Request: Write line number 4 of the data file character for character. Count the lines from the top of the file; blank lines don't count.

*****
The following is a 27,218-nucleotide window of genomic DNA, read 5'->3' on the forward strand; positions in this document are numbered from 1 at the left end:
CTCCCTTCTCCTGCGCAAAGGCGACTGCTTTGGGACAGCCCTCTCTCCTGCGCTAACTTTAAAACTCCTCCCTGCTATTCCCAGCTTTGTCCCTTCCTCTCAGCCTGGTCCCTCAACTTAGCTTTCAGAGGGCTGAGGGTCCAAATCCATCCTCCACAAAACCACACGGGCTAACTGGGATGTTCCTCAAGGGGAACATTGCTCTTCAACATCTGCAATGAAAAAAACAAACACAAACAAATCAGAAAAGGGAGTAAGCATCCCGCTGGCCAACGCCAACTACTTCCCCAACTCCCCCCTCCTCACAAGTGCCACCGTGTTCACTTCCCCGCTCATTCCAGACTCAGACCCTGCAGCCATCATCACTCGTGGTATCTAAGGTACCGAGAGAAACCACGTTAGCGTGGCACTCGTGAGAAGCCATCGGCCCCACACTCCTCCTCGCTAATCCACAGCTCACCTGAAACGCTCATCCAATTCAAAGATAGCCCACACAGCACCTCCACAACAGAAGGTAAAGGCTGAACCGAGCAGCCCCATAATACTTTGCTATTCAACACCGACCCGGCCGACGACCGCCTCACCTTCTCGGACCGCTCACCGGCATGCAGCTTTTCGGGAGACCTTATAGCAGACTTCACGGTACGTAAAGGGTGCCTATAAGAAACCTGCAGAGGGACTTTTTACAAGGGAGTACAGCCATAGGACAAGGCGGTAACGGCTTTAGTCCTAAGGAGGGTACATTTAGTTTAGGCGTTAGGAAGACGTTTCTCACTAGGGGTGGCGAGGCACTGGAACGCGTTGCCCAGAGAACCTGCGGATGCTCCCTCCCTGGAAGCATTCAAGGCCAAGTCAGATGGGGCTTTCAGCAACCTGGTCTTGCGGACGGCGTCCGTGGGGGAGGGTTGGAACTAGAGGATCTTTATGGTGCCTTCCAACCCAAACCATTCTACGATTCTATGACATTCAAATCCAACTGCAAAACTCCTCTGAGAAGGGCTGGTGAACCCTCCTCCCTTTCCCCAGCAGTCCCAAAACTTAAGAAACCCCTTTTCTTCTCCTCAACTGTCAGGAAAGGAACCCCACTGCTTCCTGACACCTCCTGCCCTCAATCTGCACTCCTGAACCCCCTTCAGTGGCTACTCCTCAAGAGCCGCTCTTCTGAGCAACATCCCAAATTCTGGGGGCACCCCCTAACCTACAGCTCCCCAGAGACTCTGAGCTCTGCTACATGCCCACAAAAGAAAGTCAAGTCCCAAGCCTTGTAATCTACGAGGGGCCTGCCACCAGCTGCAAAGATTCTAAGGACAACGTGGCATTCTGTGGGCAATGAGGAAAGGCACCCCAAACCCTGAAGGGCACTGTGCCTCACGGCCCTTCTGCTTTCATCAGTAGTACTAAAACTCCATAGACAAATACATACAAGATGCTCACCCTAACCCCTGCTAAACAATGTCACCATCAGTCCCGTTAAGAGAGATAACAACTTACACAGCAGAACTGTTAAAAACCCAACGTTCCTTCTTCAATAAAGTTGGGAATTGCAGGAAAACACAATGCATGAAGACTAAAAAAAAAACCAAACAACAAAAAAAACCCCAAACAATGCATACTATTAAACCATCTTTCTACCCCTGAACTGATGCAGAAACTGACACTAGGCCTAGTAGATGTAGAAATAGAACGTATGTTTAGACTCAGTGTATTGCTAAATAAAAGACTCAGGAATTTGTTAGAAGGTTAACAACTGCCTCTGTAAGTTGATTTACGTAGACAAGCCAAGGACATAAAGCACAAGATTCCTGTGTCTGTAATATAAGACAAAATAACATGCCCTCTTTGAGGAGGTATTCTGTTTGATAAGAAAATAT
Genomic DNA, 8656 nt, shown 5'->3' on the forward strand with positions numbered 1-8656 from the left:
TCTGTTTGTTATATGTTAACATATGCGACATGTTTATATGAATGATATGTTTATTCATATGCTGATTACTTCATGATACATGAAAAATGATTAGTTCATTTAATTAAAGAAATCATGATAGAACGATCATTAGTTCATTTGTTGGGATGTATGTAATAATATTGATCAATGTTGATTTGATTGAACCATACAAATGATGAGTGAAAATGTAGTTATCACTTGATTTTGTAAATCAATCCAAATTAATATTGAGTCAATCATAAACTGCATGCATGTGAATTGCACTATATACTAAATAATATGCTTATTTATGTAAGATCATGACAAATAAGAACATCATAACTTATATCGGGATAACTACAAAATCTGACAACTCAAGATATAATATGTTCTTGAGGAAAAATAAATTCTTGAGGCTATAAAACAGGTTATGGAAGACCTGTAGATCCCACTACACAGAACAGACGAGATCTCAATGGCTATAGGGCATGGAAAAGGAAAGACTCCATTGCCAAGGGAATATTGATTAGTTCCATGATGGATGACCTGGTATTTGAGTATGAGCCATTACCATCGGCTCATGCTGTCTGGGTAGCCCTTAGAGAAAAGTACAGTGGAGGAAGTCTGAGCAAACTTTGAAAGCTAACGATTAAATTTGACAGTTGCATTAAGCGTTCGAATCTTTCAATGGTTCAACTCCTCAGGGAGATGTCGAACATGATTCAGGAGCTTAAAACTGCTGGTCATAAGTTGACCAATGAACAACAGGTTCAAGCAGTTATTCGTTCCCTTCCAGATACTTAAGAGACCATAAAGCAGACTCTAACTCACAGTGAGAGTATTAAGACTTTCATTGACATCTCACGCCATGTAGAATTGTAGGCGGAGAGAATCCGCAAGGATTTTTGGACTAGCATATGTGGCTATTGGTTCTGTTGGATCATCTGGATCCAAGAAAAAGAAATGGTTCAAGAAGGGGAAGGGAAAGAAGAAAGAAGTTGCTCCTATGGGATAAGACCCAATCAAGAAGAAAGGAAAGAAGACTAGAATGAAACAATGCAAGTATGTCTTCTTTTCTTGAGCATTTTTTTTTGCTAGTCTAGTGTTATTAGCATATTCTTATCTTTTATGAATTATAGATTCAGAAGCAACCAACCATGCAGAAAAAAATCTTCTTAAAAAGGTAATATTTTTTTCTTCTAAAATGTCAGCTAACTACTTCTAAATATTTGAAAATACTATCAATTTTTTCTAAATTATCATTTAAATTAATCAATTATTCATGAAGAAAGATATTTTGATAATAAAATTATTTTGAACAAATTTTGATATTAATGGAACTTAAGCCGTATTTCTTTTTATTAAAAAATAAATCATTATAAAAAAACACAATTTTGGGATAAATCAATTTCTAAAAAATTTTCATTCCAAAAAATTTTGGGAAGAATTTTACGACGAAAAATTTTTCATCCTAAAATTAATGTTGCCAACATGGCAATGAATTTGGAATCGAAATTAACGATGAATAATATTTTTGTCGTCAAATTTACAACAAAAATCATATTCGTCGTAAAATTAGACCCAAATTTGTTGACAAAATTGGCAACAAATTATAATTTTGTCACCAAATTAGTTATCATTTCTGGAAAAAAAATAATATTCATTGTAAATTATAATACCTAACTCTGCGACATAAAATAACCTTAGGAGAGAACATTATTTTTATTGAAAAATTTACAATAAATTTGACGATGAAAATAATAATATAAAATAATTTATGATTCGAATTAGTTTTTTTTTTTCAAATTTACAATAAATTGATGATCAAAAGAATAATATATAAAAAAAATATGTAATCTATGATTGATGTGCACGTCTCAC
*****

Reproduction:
TCTGTTTGTTATATGTTAACATATGCGACATGTTTATATGAATGATATGTTTATTCATATGCTGATTACTTCATGATACATGAAAAATGATTAGTTCATTTAATTAAAGAAATCATGATAGAACGATCATTAGTTCATTTGTTGGGATGTATGTAATAATATTGATCAATGTTGATTTGATTGAACCATACAAATGATGAGTGAAAATGTAGTTATCACTTGATTTTGTAAATCAATCCAAATTAATATTGAGTCAATCATAAACTGCATGCATGTGAATTGCACTATATACTAAATAATATGCTTATTTATGTAAGATCATGACAAATAAGAACATCATAACTTATATCGGGATAACTACAAAATCTGACAACTCAAGATATAATATGTTCTTGAGGAAAAATAAATTCTTGAGGCTATAAAACAGGTTATGGAAGACCTGTAGATCCCACTACACAGAACAGACGAGATCTCAATGGCTATAGGGCATGGAAAAGGAAAGACTCCATTGCCAAGGGAATATTGATTAGTTCCATGATGGATGACCTGGTATTTGAGTATGAGCCATTACCATCGGCTCATGCTGTCTGGGTAGCCCTTAGAGAAAAGTACAGTGGAGGAAGTCTGAGCAAACTTTGAAAGCTAACGATTAAATTTGACAGTTGCATTAAGCGTTCGAATCTTTCAATGGTTCAACTCCTCAGGGAGATGTCGAACATGATTCAGGAGCTTAAAACTGCTGGTCATAAGTTGACCAATGAACAACAGGTTCAAGCAGTTATTCGTTCCCTTCCAGATACTTAAGAGACCATAAAGCAGACTCTAACTCACAGTGAGAGTATTAAGACTTTCATTGACATCTCACGCCATGTAGAATTGTAGGCGGAGAGAATCCGCAAGGATTTTTGGACTAGCATATGTGGCTATTGGTTCTGTTGGATCATCTGGATCCAAGAAAAAGAAATGGTTCAAGAAGGGGAAGGGAAAGAAGAAAGAAGTTGCTCCTATGGGATAAGACCCAATCAAGAAGAAAGGAAAGAAGACTAGAATGAAACAATGCAAGTATGTCTTCTTTTCTTGAGCATTTTTTTTTGCTAGTCTAGTGTTATTAGCATATTCTTATCTTTTATGAATTATAGATTCAGAAGCAACCAACCATGCAGAAAAAAATCTTCTTAAAAAGGTAATATTTTTTTCTTCTAAAATGTCAGCTAACTACTTCTAAATATTTGAAAATACTATCAATTTTTTCTAAATTATCATTTAAATTAATCAATTATTCATGAAGAAAGATATTTTGATAATAAAATTATTTTGAACAAATTTTGATATTAATGGAACTTAAGCCGTATTTCTTTTTATTAAAAAATAAATCATTATAAAAAAACACAATTTTGGGATAAATCAATTTCTAAAAAATTTTCATTCCAAAAAATTTTGGGAAGAATTTTACGACGAAAAATTTTTCATCCTAAAATTAATGTTGCCAACATGGCAATGAATTTGGAATCGAAATTAACGATGAATAATATTTTTGTCGTCAAATTTACAACAAAAATCATATTCGTCGTAAAATTAGACCCAAATTTGTTGACAAAATTGGCAACAAATTATAATTTTGTCACCAAATTAGTTATCATTTCTGGAAAAAAAATAATATTCATTGTAAATTATAATACCTAACTCTGCGACATAAAATAACCTTAGGAGAGAACATTATTTTTATTGAAAAATTTACAATAAATTTGACGATGAAAATAATAATATAAAATAATTTATGATTCGAATTAGTTTTTTTTTTTCAAATTTACAATAAATTGATGATCAAAAGAATAATATATAAAAAAAATATGTAATCTATGATTGATGTGCACGTCTCAC